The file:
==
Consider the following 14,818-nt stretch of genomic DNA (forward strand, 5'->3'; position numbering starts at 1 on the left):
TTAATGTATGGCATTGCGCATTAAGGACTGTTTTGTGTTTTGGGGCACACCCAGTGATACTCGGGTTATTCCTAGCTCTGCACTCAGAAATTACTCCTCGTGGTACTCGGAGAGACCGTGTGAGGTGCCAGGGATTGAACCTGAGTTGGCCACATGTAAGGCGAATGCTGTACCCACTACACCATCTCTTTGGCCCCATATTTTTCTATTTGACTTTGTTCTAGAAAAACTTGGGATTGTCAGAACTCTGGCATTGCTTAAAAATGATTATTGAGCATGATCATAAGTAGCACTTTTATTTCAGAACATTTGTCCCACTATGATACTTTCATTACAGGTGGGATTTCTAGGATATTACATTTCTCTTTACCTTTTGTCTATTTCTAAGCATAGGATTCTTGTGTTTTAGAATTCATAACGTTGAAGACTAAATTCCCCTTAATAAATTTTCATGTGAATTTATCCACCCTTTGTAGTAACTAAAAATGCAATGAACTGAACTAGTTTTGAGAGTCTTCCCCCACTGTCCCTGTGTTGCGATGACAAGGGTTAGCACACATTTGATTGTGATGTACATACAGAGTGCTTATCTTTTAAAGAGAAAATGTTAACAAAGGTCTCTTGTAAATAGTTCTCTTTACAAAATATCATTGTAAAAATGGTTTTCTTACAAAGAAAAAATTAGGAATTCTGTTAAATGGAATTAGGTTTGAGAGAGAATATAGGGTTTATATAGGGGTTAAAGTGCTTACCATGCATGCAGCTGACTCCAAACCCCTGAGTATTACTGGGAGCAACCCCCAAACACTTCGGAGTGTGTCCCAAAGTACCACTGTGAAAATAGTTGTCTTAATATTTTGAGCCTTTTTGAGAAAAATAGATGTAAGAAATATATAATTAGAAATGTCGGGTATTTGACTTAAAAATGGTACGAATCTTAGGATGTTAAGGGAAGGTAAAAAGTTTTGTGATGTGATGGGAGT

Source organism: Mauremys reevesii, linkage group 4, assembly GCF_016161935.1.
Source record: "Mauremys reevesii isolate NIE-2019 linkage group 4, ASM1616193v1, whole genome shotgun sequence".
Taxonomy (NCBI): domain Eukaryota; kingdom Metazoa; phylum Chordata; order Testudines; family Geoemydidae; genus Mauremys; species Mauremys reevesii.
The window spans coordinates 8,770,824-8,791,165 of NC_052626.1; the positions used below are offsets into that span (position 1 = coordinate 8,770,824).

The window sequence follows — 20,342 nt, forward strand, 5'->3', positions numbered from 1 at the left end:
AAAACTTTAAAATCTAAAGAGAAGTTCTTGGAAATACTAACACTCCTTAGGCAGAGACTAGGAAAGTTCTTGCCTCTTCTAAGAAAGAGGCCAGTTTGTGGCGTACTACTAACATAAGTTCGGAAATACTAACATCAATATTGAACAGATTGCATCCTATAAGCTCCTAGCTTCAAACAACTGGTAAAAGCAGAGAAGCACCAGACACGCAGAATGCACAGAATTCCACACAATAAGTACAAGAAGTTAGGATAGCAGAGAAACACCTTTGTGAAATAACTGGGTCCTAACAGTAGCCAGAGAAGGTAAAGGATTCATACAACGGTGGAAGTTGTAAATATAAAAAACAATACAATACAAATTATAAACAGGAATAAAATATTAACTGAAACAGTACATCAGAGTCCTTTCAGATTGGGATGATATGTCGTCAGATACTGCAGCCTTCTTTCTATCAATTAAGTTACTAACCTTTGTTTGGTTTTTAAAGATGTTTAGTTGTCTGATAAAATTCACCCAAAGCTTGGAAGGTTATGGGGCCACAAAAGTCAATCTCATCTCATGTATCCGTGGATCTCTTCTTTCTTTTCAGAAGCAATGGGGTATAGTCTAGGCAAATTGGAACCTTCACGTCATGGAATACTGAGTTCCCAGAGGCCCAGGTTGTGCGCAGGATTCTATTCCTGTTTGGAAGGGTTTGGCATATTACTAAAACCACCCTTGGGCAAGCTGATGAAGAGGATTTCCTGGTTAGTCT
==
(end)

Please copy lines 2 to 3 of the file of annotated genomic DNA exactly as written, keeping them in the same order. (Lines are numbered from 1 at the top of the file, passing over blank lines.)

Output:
TTAATGTATGGCATTGCGCATTAAGGACTGTTTTGTGTTTTGGGGCACACCCAGTGATACTCGGGTTATTCCTAGCTCTGCACTCAGAAATTACTCCTCGTGGTACTCGGAGAGACCGTGTGAGGTGCCAGGGATTGAACCTGAGTTGGCCACATGTAAGGCGAATGCTGTACCCACTACACCATCTCTTTGGCCCCATATTTTTCTATTTGACTTTGTTCTAGAAAAACTTGGGATTGTCAGAACTCTGGCATTGCTTAAAAATGATTATTGAGCATGATCATAAGTAGCACTTTTATTTCAGAACATTTGTCCCACTATGATACTTTCATTACAGGTGGGATTTCTAGGATATTACATTTCTCTTTACCTTTTGTCTATTTCTAAGCATAGGATTCTTGTGTTTTAGAATTCATAACGTTGAAGACTAAATTCCCCTTAATAAATTTTCATGTGAATTTATCCACCCTTTGTAGTAACTAAAAATGCAATGAACTGAACTAGTTTTGAGAGTCTTCCCCCACTGTCCCTGTGTTGCGATGACAAGGGTTAGCACACATTTGATTGTGATGTACATACAGAGTGCTTATCTTTTAAAGAGAAAATGTTAACAAAGGTCTCTTGTAAATAGTTCTCTTTACAAAATATCATTGTAAAAATGGTTTTCTTACAAAGAAAAAATTAGGAATTCTGTTAAATGGAATTAGGTTTGAGAGAGAATATAGGGTTTATATAGGGGTTAAAGTGCTTACCATGCATGCAGCTGACTCCAAACCCCTGAGTATTACTGGGAGCAACCCCCAAACACTTCGGAGTGTGTCCCAAAGTACCACTGTGAAAATAGTTGTCTTAATATTTTGAGCCTTTTTGAGAAAAATAGATGTAAGAAATATATAATTAGAAATGTCGGGTATTTGACTTAAAAATGGTACGAATCTTAGGATGTTAAGGGAAGGTAAAAAGTTTTGTGATGTGATGGGAGT

Source organism: Mauremys reevesii, linkage group 4, assembly GCF_016161935.1.